Gross has a fine eye for the absurd–the balloons straining up amidst empty folding chairs at an outdoor reception, the leering doll that ornaments a beribboned Mercedes at a Berlin wedding–but he also knows how to capture ephemeral beauty. Perhaps his best wedding shots are intimate views of participants preening and waiting nervously. You can almost hear the rustling of the gown as a bride rushes upstairs in one photo, or the wind that enshrouds a young bridesmaid whose veil is lightly held in an adult hand. Fleeting glimpses permanently fixed, the images establish a sort of visceral link between the wedding day and a sense of time passing.
The shot that juxtaposes the bride and a water pistol is echoed eerily by the photo next to it of a little boy holding a cap gun to another’s head, which is in turn echoed by the photo next to it of two modern-day Nazi brothers giving a straight-arm salute. If Gross’s wedding photos emphasize traditionally feminine frills and lace, what he shows us about war is mainly macho bluster. There are no combat photos here, only shots of military parades, the occasional arrest, and an awful lot of men swaggering about with guns. From boys not yet in their teens to soldiers in full army regalia (Gross’s photos seem to imply a seamless evolution from one to the other), they all seem ready to blurt out “Make my day, punk” at the slightest provocation: the sort of faces only the NRA could love.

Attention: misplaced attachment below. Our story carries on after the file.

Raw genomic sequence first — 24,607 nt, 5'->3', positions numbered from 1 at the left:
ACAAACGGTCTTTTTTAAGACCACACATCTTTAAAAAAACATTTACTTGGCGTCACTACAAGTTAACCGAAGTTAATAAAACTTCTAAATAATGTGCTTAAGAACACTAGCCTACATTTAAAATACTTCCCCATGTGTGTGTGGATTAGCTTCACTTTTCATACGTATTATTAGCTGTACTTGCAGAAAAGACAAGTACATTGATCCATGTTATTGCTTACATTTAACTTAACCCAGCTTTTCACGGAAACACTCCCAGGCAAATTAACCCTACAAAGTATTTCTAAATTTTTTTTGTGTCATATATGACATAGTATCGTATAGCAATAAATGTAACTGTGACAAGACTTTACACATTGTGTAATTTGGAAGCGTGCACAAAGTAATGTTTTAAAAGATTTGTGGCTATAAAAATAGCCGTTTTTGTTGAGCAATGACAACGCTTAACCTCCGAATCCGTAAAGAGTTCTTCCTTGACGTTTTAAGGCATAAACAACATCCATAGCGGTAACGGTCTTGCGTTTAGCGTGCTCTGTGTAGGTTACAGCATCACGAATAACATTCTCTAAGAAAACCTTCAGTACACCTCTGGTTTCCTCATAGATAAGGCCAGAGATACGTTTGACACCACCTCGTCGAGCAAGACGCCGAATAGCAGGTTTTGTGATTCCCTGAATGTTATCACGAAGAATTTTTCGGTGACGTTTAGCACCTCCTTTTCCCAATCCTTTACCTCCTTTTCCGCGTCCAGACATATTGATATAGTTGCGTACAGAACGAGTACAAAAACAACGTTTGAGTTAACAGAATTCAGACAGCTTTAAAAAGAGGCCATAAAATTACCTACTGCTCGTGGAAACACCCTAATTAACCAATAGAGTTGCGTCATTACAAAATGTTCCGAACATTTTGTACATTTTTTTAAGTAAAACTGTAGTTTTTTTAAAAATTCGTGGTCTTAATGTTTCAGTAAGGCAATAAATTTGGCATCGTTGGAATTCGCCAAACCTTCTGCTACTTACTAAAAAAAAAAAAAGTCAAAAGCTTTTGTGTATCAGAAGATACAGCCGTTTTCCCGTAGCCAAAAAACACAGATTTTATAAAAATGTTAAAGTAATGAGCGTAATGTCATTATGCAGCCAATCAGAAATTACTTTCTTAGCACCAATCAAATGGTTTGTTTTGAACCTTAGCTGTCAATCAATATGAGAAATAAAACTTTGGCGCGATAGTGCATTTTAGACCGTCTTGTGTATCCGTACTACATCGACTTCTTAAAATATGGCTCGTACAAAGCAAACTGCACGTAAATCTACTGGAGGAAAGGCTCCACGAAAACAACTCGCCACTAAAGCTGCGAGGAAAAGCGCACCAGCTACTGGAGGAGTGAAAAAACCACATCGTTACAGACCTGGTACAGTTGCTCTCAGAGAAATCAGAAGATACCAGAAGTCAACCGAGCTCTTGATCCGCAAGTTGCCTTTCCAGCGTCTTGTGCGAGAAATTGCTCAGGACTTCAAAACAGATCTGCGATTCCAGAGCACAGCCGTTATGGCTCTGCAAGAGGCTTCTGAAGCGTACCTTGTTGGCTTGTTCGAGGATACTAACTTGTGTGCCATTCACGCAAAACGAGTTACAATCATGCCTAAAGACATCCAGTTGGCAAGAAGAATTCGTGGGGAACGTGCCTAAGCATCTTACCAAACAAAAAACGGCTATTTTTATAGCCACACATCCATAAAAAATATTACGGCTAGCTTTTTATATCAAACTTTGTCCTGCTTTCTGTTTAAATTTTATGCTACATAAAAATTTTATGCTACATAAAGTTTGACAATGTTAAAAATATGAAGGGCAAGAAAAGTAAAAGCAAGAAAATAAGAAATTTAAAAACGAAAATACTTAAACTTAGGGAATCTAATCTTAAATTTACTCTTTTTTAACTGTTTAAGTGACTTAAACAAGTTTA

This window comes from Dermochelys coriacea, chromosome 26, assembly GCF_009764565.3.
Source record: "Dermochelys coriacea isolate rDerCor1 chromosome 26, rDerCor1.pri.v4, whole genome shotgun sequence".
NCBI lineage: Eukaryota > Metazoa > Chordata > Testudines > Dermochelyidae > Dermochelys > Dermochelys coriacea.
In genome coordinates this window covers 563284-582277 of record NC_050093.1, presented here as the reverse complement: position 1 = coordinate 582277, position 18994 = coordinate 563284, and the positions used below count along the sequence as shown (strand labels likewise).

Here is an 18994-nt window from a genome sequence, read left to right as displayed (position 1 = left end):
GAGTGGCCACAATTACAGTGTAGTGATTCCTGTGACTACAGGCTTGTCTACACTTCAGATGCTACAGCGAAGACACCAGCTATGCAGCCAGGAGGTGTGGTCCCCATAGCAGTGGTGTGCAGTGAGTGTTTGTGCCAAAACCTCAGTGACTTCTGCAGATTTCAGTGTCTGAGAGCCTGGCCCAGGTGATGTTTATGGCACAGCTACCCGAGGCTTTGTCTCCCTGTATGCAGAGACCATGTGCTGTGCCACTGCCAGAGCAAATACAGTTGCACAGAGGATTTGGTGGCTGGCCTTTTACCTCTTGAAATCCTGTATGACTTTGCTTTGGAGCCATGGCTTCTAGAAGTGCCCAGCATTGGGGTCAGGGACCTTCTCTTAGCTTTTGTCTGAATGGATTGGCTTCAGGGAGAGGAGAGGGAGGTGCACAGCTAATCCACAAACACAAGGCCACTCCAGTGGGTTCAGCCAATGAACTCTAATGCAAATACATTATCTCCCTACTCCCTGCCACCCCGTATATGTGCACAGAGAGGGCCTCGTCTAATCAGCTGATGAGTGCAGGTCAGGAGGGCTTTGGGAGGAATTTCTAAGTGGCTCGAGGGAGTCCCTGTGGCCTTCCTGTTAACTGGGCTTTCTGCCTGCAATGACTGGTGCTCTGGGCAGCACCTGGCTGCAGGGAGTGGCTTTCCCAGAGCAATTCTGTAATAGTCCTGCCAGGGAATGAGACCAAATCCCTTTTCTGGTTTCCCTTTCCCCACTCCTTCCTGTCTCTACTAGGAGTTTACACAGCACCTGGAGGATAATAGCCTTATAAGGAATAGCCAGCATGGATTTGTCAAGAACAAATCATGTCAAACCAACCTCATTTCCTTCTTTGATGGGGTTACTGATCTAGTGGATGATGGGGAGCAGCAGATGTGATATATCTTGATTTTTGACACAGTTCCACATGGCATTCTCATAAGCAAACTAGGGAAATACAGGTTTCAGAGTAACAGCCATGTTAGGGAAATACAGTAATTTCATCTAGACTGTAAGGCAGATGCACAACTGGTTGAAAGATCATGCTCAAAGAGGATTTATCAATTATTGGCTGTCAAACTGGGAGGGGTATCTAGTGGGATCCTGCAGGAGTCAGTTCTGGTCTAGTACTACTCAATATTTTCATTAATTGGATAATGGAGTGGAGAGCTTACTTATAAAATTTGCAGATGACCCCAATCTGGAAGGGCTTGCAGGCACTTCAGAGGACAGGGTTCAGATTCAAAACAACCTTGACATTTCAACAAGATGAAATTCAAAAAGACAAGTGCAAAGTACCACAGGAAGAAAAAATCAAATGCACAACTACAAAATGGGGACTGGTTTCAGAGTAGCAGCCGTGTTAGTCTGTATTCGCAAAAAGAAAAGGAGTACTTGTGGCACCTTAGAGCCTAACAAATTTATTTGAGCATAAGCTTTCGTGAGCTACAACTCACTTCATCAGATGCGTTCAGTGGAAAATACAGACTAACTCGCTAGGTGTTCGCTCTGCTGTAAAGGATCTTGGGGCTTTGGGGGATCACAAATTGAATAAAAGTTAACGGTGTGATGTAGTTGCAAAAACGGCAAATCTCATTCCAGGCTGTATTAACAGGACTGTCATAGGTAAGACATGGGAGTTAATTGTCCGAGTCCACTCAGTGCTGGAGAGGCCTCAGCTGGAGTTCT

The only armed men Gross shows us in action are arresting demonstrators at European antimilitary protests. But somehow his action shots don’t have the same fascination as his frontal psychological portraits. Where do they come from? you wonder of the Nazi brothers. What have they experienced to bring them to this? Looking at Gross’s photos of young boys with guns, you worry that there may be many more to follow the brothers.